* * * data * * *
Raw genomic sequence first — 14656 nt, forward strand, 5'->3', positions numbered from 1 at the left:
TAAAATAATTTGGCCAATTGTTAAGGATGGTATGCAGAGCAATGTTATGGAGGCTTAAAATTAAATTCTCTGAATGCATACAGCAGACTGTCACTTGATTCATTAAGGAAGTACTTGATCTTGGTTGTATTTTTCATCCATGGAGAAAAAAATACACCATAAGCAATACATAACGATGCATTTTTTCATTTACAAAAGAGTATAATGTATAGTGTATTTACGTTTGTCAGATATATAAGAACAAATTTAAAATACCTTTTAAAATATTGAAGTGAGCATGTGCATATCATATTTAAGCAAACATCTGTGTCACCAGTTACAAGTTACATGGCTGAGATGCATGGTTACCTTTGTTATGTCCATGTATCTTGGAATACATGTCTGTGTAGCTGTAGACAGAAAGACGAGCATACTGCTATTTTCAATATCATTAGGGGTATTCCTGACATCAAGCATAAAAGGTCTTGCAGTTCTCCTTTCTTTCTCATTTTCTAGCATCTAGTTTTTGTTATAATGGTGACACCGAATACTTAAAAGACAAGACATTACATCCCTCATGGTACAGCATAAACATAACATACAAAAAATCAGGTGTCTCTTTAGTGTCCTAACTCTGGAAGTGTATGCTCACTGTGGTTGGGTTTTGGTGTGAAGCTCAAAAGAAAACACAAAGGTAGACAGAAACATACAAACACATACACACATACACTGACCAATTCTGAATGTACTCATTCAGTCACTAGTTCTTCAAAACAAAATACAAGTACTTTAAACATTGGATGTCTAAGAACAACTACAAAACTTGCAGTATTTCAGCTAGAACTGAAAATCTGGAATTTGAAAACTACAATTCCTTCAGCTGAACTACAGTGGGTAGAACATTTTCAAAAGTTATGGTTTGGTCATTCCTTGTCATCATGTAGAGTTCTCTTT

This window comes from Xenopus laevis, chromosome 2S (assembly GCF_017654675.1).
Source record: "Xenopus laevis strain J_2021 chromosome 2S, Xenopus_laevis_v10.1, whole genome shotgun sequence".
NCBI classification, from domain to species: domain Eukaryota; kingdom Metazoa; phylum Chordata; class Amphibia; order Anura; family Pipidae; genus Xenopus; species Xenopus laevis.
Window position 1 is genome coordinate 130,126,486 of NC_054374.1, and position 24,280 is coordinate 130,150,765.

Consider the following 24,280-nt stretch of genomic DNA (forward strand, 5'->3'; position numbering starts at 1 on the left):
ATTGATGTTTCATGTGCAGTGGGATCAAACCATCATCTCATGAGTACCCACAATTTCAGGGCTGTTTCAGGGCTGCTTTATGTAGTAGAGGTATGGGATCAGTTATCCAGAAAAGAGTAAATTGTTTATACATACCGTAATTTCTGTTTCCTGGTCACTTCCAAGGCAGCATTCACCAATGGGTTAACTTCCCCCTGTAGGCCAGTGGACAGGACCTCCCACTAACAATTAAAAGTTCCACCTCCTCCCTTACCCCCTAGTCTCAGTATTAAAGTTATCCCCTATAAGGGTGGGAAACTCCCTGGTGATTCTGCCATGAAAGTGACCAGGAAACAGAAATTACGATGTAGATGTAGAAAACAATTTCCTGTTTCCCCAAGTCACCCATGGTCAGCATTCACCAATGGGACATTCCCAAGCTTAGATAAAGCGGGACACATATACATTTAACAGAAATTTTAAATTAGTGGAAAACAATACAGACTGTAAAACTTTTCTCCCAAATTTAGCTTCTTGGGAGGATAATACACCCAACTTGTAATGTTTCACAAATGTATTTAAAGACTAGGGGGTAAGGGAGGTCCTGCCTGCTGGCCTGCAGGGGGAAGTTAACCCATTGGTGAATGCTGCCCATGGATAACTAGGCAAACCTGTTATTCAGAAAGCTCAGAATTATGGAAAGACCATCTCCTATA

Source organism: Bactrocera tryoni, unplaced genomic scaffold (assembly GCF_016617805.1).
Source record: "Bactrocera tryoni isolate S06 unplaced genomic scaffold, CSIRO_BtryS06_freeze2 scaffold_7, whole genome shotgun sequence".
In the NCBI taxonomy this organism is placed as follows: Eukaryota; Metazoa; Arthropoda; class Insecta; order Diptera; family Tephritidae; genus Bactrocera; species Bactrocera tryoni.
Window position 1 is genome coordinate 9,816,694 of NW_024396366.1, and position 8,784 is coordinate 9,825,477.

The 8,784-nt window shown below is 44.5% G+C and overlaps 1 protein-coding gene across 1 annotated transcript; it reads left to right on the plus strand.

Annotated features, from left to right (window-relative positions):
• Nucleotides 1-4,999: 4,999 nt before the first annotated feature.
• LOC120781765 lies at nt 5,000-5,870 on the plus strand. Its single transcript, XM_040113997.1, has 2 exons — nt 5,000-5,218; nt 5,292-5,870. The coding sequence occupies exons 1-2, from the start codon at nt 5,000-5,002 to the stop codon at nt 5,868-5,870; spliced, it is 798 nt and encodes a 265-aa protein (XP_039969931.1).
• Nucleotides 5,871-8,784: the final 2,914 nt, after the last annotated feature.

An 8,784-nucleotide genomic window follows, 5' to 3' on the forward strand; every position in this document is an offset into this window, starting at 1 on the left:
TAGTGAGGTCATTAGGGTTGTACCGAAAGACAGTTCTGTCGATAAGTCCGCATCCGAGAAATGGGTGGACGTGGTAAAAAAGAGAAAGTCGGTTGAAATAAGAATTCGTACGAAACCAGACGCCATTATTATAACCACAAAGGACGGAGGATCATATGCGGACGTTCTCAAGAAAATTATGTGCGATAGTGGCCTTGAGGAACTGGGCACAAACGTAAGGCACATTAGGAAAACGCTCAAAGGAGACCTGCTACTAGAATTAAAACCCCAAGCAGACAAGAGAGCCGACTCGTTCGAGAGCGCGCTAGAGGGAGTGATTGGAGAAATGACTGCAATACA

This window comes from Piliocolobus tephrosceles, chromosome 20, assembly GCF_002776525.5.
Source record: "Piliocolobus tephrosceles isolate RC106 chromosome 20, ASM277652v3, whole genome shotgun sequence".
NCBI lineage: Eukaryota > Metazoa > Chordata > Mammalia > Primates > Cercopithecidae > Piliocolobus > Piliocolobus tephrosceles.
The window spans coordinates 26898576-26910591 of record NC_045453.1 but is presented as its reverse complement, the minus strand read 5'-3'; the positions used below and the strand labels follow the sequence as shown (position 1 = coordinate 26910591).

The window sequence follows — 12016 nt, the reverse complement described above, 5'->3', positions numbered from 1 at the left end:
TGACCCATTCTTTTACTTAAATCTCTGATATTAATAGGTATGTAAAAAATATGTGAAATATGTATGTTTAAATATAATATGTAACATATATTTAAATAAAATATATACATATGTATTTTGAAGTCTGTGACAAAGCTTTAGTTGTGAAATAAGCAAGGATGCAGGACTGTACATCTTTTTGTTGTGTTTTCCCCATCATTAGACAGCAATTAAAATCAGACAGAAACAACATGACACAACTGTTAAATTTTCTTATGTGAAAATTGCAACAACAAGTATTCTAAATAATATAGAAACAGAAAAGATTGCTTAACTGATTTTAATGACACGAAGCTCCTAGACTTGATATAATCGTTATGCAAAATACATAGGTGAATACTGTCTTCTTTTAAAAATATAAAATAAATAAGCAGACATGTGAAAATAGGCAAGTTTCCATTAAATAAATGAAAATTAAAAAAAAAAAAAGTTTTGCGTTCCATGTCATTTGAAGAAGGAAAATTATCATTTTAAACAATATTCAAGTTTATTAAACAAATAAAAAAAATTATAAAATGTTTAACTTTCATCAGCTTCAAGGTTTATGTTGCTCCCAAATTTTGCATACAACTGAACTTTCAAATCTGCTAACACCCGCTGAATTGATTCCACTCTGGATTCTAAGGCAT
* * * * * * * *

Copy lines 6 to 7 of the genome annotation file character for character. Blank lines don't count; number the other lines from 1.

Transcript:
Window position 1 is genome coordinate 130,126,486 of NC_054374.1, and position 24,280 is coordinate 130,150,765.

Consider the following 24,280-nt stretch of genomic DNA (forward strand, 5'->3'; position numbering starts at 1 on the left):